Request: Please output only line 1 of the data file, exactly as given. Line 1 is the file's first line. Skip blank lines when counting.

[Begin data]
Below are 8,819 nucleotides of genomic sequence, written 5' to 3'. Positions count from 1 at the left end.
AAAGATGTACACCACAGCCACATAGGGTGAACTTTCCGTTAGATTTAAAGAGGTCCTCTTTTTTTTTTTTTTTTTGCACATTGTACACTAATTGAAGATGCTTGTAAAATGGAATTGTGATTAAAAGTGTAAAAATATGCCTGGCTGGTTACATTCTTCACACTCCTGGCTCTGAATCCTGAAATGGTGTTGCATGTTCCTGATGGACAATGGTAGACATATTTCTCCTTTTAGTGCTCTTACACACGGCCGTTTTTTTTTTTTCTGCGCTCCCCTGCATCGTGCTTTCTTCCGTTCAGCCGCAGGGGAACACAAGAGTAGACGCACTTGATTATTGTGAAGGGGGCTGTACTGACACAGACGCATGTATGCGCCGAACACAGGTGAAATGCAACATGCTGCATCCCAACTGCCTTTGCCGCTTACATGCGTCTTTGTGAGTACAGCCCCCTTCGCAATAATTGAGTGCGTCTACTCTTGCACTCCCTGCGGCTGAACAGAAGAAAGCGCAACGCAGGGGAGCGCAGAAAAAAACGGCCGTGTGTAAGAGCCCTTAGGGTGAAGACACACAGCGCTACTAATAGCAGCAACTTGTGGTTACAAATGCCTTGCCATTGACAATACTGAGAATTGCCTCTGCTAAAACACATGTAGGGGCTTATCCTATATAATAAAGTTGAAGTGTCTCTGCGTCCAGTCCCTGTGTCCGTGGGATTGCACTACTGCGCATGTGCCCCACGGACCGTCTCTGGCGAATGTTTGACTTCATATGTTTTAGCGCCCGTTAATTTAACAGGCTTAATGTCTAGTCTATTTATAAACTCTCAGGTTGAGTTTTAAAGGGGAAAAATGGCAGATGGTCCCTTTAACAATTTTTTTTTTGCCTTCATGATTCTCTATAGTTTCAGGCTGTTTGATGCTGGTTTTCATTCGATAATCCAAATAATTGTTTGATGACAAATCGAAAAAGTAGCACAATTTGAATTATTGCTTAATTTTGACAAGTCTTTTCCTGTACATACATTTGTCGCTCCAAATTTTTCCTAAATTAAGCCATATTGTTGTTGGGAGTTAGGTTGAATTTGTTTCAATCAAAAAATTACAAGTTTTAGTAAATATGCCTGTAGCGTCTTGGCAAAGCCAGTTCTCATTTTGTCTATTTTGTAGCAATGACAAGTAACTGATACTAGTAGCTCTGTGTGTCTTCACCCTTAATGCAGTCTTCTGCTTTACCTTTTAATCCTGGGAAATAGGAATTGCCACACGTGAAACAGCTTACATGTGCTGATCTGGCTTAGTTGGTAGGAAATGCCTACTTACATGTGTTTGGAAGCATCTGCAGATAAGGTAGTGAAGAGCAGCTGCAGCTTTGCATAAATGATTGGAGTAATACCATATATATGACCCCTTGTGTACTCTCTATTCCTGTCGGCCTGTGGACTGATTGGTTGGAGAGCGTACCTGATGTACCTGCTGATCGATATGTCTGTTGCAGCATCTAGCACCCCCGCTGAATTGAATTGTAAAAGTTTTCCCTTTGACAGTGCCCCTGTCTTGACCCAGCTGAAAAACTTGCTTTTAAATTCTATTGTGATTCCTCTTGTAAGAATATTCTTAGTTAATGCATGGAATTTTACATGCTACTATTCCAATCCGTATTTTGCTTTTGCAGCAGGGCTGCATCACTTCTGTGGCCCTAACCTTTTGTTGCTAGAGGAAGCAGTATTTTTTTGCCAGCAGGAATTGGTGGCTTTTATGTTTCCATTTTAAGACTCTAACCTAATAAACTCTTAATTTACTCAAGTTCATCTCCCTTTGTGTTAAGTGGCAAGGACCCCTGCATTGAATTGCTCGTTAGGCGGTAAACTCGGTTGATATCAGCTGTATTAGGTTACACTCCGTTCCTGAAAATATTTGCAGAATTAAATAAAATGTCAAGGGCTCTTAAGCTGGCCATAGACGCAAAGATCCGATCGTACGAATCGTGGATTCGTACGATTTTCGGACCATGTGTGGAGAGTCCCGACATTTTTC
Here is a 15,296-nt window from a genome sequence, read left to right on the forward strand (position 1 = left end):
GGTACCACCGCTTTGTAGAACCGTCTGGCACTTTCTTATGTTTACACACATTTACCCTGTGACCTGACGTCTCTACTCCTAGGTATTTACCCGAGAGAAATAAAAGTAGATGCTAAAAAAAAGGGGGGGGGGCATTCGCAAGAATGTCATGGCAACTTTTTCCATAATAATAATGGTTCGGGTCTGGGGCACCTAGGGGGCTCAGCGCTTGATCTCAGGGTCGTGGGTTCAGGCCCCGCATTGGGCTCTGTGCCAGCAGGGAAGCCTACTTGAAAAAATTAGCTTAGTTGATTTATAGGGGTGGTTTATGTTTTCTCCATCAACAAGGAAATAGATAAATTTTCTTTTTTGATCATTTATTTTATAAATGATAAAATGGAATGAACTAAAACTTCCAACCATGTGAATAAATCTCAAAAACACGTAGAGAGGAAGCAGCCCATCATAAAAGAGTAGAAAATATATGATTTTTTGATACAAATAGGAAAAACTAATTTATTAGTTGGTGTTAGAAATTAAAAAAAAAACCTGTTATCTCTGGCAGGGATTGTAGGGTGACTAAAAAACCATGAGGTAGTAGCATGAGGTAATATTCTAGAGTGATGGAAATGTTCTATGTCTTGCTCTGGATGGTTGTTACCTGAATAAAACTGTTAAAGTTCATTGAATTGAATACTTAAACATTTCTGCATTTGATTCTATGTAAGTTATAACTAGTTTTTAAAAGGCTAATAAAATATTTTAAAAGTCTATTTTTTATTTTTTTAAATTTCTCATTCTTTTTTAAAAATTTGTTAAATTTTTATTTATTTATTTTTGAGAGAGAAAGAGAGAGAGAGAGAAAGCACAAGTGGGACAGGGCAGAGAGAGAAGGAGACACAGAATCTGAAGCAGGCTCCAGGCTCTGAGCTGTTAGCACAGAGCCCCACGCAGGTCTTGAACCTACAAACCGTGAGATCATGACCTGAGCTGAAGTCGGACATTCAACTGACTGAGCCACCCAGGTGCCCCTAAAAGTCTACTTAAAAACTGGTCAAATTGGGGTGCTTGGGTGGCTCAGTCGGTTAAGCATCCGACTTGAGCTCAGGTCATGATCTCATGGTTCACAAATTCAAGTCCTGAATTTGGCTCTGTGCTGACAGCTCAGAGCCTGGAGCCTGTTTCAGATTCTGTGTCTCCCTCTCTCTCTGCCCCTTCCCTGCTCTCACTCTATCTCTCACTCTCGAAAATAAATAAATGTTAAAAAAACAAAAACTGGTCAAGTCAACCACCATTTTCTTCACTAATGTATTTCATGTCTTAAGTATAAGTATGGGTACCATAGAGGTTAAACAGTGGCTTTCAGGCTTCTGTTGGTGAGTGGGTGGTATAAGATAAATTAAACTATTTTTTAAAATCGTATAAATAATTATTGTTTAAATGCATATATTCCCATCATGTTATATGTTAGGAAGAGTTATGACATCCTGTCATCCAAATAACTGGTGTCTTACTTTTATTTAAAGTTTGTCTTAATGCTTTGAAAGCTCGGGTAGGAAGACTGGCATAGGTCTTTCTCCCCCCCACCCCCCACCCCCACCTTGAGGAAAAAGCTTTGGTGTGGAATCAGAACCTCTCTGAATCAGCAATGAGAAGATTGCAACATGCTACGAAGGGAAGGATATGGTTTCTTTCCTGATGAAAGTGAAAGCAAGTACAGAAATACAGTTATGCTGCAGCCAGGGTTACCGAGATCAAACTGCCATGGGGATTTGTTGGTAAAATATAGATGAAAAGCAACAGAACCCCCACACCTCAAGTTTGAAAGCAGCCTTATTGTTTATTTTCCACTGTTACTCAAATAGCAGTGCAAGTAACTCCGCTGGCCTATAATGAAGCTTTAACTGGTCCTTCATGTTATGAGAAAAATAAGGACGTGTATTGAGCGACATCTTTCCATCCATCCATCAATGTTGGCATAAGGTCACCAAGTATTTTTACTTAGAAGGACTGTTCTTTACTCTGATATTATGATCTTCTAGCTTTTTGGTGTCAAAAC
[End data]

Below are 8,819 nucleotides of genomic sequence, written 5' to 3'. Positions count from 1 at the left end.